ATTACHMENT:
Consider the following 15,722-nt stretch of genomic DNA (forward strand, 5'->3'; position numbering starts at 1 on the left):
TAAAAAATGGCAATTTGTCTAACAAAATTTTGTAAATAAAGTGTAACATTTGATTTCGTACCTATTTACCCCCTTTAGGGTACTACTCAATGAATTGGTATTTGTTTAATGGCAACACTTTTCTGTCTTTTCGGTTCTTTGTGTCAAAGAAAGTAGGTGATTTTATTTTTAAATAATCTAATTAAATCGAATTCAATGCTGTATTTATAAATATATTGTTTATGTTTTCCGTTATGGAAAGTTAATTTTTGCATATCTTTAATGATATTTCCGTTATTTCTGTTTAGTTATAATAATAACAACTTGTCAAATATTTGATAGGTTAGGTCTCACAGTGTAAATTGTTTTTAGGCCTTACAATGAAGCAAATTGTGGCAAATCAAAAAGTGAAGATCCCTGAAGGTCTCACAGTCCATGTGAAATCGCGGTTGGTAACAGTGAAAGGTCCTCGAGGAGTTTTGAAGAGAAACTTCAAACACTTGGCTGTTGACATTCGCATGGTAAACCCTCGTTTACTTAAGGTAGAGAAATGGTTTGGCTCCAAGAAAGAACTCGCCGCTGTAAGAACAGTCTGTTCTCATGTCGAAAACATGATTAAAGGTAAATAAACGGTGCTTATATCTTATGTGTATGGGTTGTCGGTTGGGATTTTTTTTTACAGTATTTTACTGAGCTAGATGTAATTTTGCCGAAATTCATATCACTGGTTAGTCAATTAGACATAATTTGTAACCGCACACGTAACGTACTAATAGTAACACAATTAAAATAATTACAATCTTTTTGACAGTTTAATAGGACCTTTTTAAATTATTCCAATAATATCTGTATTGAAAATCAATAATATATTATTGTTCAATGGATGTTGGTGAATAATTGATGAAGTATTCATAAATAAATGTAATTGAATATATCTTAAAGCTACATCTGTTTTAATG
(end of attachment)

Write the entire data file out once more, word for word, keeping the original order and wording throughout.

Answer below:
Consider the following 15,722-nt stretch of genomic DNA (forward strand, 5'->3'; position numbering starts at 1 on the left):
TAAAAAATGGCAATTTGTCTAACAAAATTTTGTAAATAAAGTGTAACATTTGATTTCGTACCTATTTACCCCCTTTAGGGTACTACTCAATGAATTGGTATTTGTTTAATGGCAACACTTTTCTGTCTTTTCGGTTCTTTGTGTCAAAGAAAGTAGGTGATTTTATTTTTAAATAATCTAATTAAATCGAATTCAATGCTGTATTTATAAATATATTGTTTATGTTTTCCGTTATGGAAAGTTAATTTTTGCATATCTTTAATGATATTTCCGTTATTTCTGTTTAGTTATAATAATAACAACTTGTCAAATATTTGATAGGTTAGGTCTCACAGTGTAAATTGTTTTTAGGCCTTACAATGAAGCAAATTGTGGCAAATCAAAAAGTGAAGATCCCTGAAGGTCTCACAGTCCATGTGAAATCGCGGTTGGTAACAGTGAAAGGTCCTCGAGGAGTTTTGAAGAGAAACTTCAAACACTTGGCTGTTGACATTCGCATGGTAAACCCTCGTTTACTTAAGGTAGAGAAATGGTTTGGCTCCAAGAAAGAACTCGCCGCTGTAAGAACAGTCTGTTCTCATGTCGAAAACATGATTAAAGGTAAATAAACGGTGCTTATATCTTATGTGTATGGGTTGTCGGTTGGGATTTTTTTTTACAGTATTTTACTGAGCTAGATGTAATTTTGCCGAAATTCATATCACTGGTTAGTCAATTAGACATAATTTGTAACCGCACACGTAACGTACTAATAGTAACACAATTAAAATAATTACAATCTTTTTGACAGTTTAATAGGACCTTTTTAAATTATTCCAATAATATCTGTATTGAAAATCAATAATATATTATTGTTCAATGGATGTTGGTGAATAATTGATGAAGTATTCATAAATAAATGTAATTGAATATATCTTAAAGCTACATCTGTTTTAATG